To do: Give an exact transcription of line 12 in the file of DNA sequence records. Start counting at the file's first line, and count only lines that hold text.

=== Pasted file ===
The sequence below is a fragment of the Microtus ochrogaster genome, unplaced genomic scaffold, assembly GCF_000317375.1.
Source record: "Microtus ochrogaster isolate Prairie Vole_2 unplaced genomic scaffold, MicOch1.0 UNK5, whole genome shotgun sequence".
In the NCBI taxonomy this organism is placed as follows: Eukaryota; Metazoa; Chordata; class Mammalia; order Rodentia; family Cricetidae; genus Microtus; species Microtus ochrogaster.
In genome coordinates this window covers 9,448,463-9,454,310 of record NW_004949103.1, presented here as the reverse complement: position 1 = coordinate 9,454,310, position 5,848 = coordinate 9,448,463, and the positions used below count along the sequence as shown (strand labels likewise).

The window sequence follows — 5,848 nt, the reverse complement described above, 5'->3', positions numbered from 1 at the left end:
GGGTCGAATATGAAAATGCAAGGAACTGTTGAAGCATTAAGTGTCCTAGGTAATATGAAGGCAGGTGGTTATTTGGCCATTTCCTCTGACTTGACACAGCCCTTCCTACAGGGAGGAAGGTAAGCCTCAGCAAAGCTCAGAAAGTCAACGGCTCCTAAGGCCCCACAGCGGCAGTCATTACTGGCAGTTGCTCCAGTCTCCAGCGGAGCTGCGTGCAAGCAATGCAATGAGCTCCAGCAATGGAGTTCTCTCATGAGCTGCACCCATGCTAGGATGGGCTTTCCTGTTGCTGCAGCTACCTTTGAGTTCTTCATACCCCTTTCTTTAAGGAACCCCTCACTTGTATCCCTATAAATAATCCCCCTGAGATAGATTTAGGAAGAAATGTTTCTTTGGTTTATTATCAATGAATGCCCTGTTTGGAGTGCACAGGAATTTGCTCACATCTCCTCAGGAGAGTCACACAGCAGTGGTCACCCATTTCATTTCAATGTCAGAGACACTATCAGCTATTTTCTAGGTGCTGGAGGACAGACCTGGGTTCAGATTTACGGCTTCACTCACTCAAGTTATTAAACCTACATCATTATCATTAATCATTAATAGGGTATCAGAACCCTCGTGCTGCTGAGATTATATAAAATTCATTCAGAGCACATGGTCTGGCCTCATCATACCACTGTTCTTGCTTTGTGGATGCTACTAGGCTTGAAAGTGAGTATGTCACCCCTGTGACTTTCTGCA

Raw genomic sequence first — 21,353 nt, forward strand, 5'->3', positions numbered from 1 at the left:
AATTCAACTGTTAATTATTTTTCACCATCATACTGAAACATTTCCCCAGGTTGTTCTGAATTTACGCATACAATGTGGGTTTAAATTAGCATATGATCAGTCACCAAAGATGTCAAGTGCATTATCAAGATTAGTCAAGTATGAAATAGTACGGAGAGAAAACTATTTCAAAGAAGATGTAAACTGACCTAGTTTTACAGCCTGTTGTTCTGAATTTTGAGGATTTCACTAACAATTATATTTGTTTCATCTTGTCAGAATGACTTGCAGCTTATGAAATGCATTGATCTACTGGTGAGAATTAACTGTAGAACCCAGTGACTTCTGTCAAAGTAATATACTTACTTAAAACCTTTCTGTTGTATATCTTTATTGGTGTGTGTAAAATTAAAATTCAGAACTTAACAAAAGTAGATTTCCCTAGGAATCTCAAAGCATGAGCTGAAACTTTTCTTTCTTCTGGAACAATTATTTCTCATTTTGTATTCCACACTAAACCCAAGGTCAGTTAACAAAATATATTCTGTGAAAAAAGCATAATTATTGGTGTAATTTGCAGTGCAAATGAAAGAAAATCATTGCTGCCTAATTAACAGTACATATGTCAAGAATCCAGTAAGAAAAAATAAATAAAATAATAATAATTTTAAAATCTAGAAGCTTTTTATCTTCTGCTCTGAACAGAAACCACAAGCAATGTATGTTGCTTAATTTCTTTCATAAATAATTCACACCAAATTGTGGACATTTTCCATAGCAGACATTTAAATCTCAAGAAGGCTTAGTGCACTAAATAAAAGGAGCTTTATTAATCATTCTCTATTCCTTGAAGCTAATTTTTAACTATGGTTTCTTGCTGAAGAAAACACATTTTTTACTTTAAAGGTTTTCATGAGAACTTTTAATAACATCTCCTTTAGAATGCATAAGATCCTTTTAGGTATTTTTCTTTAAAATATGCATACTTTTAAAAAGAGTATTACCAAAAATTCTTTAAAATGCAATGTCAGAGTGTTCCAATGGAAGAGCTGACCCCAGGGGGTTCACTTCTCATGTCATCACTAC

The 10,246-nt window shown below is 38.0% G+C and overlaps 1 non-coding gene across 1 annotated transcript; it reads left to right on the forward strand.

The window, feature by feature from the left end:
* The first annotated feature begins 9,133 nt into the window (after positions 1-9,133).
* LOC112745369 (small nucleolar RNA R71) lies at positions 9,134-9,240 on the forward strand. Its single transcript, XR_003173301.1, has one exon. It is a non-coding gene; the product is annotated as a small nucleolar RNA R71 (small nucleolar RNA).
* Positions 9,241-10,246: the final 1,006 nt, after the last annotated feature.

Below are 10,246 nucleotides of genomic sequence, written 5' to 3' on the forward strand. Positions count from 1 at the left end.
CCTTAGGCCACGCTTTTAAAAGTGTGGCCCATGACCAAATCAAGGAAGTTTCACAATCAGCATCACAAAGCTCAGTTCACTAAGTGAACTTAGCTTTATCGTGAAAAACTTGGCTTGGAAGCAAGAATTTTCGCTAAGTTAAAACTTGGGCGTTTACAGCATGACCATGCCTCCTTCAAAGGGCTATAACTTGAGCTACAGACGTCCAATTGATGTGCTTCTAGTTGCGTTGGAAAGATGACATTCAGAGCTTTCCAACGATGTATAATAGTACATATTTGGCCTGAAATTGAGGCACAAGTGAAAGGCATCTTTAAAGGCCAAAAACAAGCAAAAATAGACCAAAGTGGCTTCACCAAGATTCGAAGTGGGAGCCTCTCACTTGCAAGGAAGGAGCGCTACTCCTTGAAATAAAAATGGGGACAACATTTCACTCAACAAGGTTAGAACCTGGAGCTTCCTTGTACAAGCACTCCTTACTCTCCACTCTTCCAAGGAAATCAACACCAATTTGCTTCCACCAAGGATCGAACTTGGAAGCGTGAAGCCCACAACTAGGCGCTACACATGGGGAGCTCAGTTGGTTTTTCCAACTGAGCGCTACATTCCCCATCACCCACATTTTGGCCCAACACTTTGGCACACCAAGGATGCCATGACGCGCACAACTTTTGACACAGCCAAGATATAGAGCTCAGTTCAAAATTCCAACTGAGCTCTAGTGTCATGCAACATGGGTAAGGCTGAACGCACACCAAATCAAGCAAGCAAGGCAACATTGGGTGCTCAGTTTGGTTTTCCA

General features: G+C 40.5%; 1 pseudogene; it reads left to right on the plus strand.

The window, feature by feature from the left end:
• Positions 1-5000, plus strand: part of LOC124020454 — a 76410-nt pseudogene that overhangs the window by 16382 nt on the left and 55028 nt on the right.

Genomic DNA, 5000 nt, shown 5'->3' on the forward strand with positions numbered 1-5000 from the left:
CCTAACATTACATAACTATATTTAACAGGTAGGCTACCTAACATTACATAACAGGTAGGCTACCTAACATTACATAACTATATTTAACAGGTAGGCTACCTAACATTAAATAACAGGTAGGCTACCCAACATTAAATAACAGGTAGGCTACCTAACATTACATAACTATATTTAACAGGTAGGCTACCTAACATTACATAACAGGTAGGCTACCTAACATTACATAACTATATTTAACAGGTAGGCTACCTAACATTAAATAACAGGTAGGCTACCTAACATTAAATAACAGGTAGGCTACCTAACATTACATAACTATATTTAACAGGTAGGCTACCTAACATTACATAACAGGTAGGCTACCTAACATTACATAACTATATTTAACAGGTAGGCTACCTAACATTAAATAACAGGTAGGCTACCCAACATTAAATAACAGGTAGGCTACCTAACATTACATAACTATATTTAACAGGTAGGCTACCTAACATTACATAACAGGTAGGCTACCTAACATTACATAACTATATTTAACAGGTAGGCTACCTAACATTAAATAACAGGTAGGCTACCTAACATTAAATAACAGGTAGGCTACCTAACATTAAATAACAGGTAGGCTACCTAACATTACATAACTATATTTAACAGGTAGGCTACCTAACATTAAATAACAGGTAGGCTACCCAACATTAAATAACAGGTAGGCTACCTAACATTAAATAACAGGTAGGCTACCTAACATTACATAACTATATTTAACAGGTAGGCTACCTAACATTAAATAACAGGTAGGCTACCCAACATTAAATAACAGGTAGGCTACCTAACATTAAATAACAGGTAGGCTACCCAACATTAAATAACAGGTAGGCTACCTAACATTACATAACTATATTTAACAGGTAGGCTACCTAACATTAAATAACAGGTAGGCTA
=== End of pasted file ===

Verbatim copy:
* LOC112745369 (small nucleolar RNA R71) lies at positions 9,134-9,240 on the forward strand. Its single transcript, XR_003173301.1, has one exon. It is a non-coding gene; the product is annotated as a small nucleolar RNA R71 (small nucleolar RNA).